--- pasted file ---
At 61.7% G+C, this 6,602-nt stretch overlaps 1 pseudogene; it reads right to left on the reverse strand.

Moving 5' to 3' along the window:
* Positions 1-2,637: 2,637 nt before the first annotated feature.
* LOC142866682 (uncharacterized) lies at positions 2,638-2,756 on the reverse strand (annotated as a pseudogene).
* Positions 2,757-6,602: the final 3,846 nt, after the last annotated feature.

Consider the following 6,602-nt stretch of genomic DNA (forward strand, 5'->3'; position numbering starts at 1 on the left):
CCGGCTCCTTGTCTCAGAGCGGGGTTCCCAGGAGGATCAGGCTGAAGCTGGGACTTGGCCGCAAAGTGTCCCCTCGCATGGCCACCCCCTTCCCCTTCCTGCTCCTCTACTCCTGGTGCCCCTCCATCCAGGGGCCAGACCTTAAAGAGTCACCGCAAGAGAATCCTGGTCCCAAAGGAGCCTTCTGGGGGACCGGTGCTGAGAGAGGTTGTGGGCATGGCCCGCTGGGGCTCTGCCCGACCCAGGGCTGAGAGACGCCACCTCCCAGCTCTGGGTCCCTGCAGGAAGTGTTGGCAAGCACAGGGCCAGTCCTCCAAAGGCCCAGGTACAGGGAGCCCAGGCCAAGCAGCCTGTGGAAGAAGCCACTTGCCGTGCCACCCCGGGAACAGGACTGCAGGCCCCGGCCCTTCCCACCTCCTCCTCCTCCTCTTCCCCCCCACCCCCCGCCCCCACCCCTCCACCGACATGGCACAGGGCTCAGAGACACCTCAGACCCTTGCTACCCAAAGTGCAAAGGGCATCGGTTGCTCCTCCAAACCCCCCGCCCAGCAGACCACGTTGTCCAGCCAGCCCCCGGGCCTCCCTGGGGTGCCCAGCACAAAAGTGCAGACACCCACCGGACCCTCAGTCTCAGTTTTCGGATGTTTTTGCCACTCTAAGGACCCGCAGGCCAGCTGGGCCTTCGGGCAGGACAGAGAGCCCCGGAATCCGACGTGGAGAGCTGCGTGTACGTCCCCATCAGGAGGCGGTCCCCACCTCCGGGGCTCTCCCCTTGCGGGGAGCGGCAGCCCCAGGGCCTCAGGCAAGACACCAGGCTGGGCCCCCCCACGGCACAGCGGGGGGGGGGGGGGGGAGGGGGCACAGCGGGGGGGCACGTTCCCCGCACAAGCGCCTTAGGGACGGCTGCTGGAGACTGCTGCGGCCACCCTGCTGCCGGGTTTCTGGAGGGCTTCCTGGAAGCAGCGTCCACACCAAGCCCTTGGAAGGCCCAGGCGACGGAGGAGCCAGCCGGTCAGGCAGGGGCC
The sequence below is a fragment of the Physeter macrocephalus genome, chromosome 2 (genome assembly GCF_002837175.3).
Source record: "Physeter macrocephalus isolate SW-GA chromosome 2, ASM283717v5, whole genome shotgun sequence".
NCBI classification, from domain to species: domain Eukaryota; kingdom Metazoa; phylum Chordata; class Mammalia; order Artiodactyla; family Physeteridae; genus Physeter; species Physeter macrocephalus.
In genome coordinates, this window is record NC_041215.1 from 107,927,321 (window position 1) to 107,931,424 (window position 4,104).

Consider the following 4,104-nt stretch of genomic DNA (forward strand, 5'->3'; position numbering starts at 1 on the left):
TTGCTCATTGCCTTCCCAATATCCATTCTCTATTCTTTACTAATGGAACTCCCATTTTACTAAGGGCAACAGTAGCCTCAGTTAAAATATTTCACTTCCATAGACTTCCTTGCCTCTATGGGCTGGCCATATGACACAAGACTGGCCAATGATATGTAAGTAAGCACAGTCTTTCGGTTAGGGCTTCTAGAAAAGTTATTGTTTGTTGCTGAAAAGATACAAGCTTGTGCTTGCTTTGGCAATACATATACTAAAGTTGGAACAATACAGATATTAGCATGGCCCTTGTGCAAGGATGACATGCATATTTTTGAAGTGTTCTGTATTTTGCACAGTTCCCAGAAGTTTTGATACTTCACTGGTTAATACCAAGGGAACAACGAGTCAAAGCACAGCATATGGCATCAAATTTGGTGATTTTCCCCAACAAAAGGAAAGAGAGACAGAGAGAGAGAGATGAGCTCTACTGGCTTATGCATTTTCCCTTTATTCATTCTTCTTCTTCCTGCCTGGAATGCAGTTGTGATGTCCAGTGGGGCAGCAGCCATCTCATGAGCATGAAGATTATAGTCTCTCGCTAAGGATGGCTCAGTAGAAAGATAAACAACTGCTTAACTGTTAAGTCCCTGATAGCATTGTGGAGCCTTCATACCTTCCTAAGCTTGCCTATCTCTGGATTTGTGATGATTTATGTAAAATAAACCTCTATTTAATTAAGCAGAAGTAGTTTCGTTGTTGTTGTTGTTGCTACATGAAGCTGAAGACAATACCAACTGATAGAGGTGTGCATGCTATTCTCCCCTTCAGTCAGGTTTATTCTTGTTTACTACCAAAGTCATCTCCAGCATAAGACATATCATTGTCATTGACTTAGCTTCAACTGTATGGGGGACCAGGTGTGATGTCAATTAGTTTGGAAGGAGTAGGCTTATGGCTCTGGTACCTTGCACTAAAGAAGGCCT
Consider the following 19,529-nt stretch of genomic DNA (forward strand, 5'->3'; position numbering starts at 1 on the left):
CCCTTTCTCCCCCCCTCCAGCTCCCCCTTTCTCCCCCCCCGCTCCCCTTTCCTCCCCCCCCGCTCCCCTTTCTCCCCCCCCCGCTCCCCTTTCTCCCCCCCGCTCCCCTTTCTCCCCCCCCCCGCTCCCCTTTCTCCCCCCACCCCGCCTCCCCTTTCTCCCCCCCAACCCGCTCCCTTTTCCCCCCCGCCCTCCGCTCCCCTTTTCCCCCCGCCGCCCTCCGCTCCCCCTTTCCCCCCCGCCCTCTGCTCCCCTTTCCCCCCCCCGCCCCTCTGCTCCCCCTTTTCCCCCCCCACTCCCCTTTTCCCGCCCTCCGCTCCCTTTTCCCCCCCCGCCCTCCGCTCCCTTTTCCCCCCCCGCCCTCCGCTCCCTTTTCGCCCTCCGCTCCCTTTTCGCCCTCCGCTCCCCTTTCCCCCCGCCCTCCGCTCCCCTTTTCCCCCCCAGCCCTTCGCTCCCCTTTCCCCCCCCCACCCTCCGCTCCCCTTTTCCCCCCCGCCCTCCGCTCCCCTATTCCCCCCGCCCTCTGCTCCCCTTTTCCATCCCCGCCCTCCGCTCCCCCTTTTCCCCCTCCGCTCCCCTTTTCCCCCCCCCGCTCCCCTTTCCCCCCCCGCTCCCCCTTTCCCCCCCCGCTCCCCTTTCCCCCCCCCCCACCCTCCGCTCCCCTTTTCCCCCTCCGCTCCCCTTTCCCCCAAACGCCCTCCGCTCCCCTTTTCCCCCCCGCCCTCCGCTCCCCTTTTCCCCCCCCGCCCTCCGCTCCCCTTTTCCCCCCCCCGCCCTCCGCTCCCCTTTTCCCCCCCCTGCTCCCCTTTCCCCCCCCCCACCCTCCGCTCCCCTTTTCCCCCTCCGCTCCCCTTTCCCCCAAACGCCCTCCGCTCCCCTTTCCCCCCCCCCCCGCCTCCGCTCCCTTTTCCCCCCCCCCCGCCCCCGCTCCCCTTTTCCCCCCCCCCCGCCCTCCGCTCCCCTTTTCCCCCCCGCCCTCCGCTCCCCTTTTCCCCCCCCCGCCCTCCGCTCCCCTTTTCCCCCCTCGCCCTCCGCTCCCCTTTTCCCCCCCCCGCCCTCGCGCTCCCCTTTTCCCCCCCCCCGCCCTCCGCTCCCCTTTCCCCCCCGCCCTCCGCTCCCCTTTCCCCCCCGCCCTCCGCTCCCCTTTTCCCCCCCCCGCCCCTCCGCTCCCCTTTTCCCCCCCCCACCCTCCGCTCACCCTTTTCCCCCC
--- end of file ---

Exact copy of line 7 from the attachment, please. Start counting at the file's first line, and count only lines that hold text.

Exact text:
CCGGCTCCTTGTCTCAGAGCGGGGTTCCCAGGAGGATCAGGCTGAAGCTGGGACTTGGCCGCAAAGTGTCCCCTCGCATGGCCACCCCCTTCCCCTTCCTGCTCCTCTACTCCTGGTGCCCCTCCATCCAGGGGCCAGACCTTAAAGAGTCACCGCAAGAGAATCCTGGTCCCAAAGGAGCCTTCTGGGGGACCGGTGCTGAGAGAGGTTGTGGGCATGGCCCGCTGGGGCTCTGCCCGACCCAGGGCTGAGAGACGCCACCTCCCAGCTCTGGGTCCCTGCAGGAAGTGTTGGCAAGCACAGGGCCAGTCCTCCAAAGGCCCAGGTACAGGGAGCCCAGGCCAAGCAGCCTGTGGAAGAAGCCACTTGCCGTGCCACCCCGGGAACAGGACTGCAGGCCCCGGCCCTTCCCACCTCCTCCTCCTCCTCTTCCCCCCCACCCCCCGCCCCCACCCCTCCACCGACATGGCACAGGGCTCAGAGACACCTCAGACCCTTGCTACCCAAAGTGCAAAGGGCATCGGTTGCTCCTCCAAACCCCCCGCCCAGCAGACCACGTTGTCCAGCCAGCCCCCGGGCCTCCCTGGGGTGCCCAGCACAAAAGTGCAGACACCCACCGGACCCTCAGTCTCAGTTTTCGGATGTTTTTGCCACTCTAAGGACCCGCAGGCCAGCTGGGCCTTCGGGCAGGACAGAGAGCCCCGGAATCCGACGTGGAGAGCTGCGTGTACGTCCCCATCAGGAGGCGGTCCCCACCTCCGGGGCTCTCCCCTTGCGGGGAGCGGCAGCCCCAGGGCCTCAGGCAAGACACCAGGCTGGGCCCCCCCACGGCACAGCGGGGGGGGGGGGGGGGAGGGGGCACAGCGGGGGGGCACGTTCCCCGCACAAGCGCCTTAGGGACGGCTGCTGGAGACTGCTGCGGCCACCCTGCTGCCGGGTTTCTGGAGGGCTTCCTGGAAGCAGCGTCCACACCAAGCCCTTGGAAGGCCCAGGCGACGGAGGAGCCAGCCGGTCAGGCAGGGGCC